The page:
If our earlier relations with the people of Germany hadn’t been so….stressed, we would have a seriously different brewing industry right now. You might be able to get a little more than yellow beer when you sit down to dinner at a restaurant.
If Prohibition hadn’t come along to mend peoples’ family lives and spur organized crime, people in America wouldn’t have lost the taste for traditional German beer and the people who used to make it wouldn’t have had to settle for less or close up shop entirely.
“Good fortune and bad are equally necessary to man, to fit him to meet the contingencies of this life.”
So now in modern day America we’re the ones settling. We take what the importers and wholesalers will give us and we hope that it’s been well taken care of along the way. Granted, we’re not desperate here, there’s good German beer to be had and, in a way, we’re probably better off having to hunt a little for some of it too.
Oh wait, we also have all these craft brewers in the states who look a style in the eye and head straight for it. Some shoot for tradition, others turn styles on their heads. So while we may not have the genuine article, at least we have a point of reference.
That brings us to Roggenbier.
I kid you not when I say that I was driving around one day when Roggenbier popped into my head. “Roggen. Roggen, Roggen…bier. What’s a Roggenbier?”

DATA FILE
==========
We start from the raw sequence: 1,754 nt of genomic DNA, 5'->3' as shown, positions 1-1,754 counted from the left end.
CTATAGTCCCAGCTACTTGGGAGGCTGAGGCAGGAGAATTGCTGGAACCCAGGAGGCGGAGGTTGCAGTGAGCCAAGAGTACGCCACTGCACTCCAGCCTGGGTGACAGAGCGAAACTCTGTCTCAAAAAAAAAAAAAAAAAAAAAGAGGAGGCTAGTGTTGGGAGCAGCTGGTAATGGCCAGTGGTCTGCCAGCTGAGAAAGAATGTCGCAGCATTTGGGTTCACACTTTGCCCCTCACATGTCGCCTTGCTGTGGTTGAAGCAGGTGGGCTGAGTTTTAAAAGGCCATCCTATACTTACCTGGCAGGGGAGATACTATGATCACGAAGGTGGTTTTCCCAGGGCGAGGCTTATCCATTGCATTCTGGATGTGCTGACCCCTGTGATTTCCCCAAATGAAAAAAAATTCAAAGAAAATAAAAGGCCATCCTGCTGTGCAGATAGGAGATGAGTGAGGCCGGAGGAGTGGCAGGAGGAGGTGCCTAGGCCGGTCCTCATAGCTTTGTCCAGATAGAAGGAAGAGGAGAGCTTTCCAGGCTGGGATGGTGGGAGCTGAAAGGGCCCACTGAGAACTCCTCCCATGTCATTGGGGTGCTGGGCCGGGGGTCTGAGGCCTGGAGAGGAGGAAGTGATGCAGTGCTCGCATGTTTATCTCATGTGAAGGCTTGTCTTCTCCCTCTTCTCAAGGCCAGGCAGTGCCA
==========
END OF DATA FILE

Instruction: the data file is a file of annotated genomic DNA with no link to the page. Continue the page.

I don’t know where in my subconscious it came from, but I made with the googlage (after the driving thing) and got myself to the style guidelines. A dunkel with rye instead of wheat? This is a necessity. Although finding one is easier said than done. I checked my usual sources which all came up dry, so I stuffed it to the back of my mind as one of those things that would just have to come to me. And a few days later it did.
Iron Hill – Phoenixville.
They did a darned good job of it. The rye brings a bit of dryness to a beer that would otherwise be pretty forward in its sweetness. A little bite of sour, just a subtle nip, really made this beer stick out for me. I really like dunkels, but for my palate I have to drink them sparingly as the combination of phenols, overall sweetness and the fruity esters can be a bit like eating a bowl of cereal in the middle of a session.
Roggenbier saves the day. Taking a good bit of the sweetness away but still leaving the complete yeast profile (Roggens usually keep the same yeast strain as Dunkels, one that is meant impart hints of clove and fruit) leaves a beer that makes you want another (and another) as many good beers should.
The barkeep at Iron Hill also told me they did a Roggenbock last year and to keep my eyes out for it. I certainly will.
Hello baby, I’m gone, goodbye
Half a cup of Rogg ’n Felsen
Farewell to you old Southern sky
I’m on my way